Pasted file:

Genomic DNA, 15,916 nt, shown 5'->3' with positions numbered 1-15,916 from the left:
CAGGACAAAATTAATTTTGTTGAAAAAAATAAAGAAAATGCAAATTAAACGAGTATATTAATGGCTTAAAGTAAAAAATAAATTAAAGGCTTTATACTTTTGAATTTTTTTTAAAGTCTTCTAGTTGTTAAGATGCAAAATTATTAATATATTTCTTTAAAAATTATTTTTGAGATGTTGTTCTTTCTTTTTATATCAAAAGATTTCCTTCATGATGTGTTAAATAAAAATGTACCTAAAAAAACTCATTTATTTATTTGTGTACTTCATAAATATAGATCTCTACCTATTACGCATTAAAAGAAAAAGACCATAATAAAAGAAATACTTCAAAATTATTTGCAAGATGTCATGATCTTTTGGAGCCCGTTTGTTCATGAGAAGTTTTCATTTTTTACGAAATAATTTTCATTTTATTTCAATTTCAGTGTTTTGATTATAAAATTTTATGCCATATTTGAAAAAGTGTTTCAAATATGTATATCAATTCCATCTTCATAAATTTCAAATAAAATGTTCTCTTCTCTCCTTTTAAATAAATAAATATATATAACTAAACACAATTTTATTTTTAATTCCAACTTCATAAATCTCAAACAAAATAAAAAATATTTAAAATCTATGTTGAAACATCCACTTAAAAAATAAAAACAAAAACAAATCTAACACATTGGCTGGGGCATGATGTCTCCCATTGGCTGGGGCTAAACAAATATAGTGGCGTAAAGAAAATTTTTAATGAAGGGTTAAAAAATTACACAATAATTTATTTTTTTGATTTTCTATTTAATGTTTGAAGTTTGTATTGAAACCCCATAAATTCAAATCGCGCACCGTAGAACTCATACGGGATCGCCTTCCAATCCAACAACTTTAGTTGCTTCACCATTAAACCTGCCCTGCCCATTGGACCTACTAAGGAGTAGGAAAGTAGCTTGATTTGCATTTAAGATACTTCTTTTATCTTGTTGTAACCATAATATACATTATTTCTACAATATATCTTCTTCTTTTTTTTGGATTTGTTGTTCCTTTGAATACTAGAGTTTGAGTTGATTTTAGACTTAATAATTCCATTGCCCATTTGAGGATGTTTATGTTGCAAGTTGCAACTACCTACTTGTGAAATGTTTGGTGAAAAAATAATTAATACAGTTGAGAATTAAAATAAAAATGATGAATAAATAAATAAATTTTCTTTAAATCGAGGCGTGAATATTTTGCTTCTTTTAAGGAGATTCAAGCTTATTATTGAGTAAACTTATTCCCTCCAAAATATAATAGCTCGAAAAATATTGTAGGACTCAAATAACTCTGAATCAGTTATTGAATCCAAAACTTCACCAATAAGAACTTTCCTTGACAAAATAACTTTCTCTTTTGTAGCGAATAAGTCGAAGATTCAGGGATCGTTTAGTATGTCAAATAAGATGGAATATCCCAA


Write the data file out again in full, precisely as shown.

Genomic DNA, 15,916 nt, shown 5'->3' with positions numbered 1-15,916 from the left:
CAGGACAAAATTAATTTTGTTGAAAAAAATAAAGAAAATGCAAATTAAACGAGTATATTAATGGCTTAAAGTAAAAAATAAATTAAAGGCTTTATACTTTTGAATTTTTTTTAAAGTCTTCTAGTTGTTAAGATGCAAAATTATTAATATATTTCTTTAAAAATTATTTTTGAGATGTTGTTCTTTCTTTTTATATCAAAAGATTTCCTTCATGATGTGTTAAATAAAAATGTACCTAAAAAAACTCATTTATTTATTTGTGTACTTCATAAATATAGATCTCTACCTATTACGCATTAAAAGAAAAAGACCATAATAAAAGAAATACTTCAAAATTATTTGCAAGATGTCATGATCTTTTGGAGCCCGTTTGTTCATGAGAAGTTTTCATTTTTTACGAAATAATTTTCATTTTATTTCAATTTCAGTGTTTTGATTATAAAATTTTATGCCATATTTGAAAAAGTGTTTCAAATATGTATATCAATTCCATCTTCATAAATTTCAAATAAAATGTTCTCTTCTCTCCTTTTAAATAAATAAATATATATAACTAAACACAATTTTATTTTTAATTCCAACTTCATAAATCTCAAACAAAATAAAAAATATTTAAAATCTATGTTGAAACATCCACTTAAAAAATAAAAACAAAAACAAATCTAACACATTGGCTGGGGCATGATGTCTCCCATTGGCTGGGGCTAAACAAATATAGTGGCGTAAAGAAAATTTTTAATGAAGGGTTAAAAAATTACACAATAATTTATTTTTTTGATTTTCTATTTAATGTTTGAAGTTTGTATTGAAACCCCATAAATTCAAATCGCGCACCGTAGAACTCATACGGGATCGCCTTCCAATCCAACAACTTTAGTTGCTTCACCATTAAACCTGCCCTGCCCATTGGACCTACTAAGGAGTAGGAAAGTAGCTTGATTTGCATTTAAGATACTTCTTTTATCTTGTTGTAACCATAATATACATTATTTCTACAATATATCTTCTTCTTTTTTTTGGATTTGTTGTTCCTTTGAATACTAGAGTTTGAGTTGATTTTAGACTTAATAATTCCATTGCCCATTTGAGGATGTTTATGTTGCAAGTTGCAACTACCTACTTGTGAAATGTTTGGTGAAAAAATAATTAATACAGTTGAGAATTAAAATAAAAATGATGAATAAATAAATAAATTTTCTTTAAATCGAGGCGTGAATATTTTGCTTCTTTTAAGGAGATTCAAGCTTATTATTGAGTAAACTTATTCCCTCCAAAATATAATAGCTCGAAAAATATTGTAGGACTCAAATAACTCTGAATCAGTTATTGAATCCAAAACTTCACCAATAAGAACTTTCCTTGACAAAATAACTTTCTCTTTTGTAGCGAATAAGTCGAAGATTCAGGGATCGTTTAGTATGTCAAATAAGATGGAATATCCCAA